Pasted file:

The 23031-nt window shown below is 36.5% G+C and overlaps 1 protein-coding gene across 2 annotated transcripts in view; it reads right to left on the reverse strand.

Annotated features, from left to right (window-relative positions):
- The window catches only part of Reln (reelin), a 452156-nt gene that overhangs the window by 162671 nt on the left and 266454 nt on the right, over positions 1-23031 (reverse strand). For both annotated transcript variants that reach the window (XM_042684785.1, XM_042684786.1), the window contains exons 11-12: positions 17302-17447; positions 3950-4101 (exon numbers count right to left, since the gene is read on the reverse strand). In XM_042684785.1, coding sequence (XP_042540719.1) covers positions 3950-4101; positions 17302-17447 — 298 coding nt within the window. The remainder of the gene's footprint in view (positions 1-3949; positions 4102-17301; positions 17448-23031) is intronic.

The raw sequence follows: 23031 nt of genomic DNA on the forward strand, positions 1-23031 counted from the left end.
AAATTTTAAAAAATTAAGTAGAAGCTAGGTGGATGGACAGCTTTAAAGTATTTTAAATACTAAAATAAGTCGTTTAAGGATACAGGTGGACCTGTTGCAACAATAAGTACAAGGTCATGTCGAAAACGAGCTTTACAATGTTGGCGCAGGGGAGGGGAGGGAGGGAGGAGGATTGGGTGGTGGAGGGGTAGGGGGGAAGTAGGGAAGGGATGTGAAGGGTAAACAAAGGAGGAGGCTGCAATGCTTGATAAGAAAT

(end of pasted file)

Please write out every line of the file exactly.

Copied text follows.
The 23031-nt window shown below is 36.5% G+C and overlaps 1 protein-coding gene across 2 annotated transcripts in view; it reads right to left on the reverse strand.

Annotated features, from left to right (window-relative positions):
- The window catches only part of Reln (reelin), a 452156-nt gene that overhangs the window by 162671 nt on the left and 266454 nt on the right, over positions 1-23031 (reverse strand). For both annotated transcript variants that reach the window (XM_042684785.1, XM_042684786.1), the window contains exons 11-12: positions 17302-17447; positions 3950-4101 (exon numbers count right to left, since the gene is read on the reverse strand). In XM_042684785.1, coding sequence (XP_042540719.1) covers positions 3950-4101; positions 17302-17447 — 298 coding nt within the window. The remainder of the gene's footprint in view (positions 1-3949; positions 4102-17301; positions 17448-23031) is intronic.

The raw sequence follows: 23031 nt of genomic DNA on the forward strand, positions 1-23031 counted from the left end.
AAATTTTAAAAAATTAAGTAGAAGCTAGGTGGATGGACAGCTTTAAAGTATTTTAAATACTAAAATAAGTCGTTTAAGGATACAGGTGGACCTGTTGCAACAATAAGTACAAGGTCATGTCGAAAACGAGCTTTACAATGTTGGCGCAGGGGAGGGGAGGGAGGGAGGAGGATTGGGTGGTGGAGGGGTAGGGGGGAAGTAGGGAAGGGATGTGAAGGGTAAACAAAGGAGGAGGCTGCAATGCTTGATAAGAAAT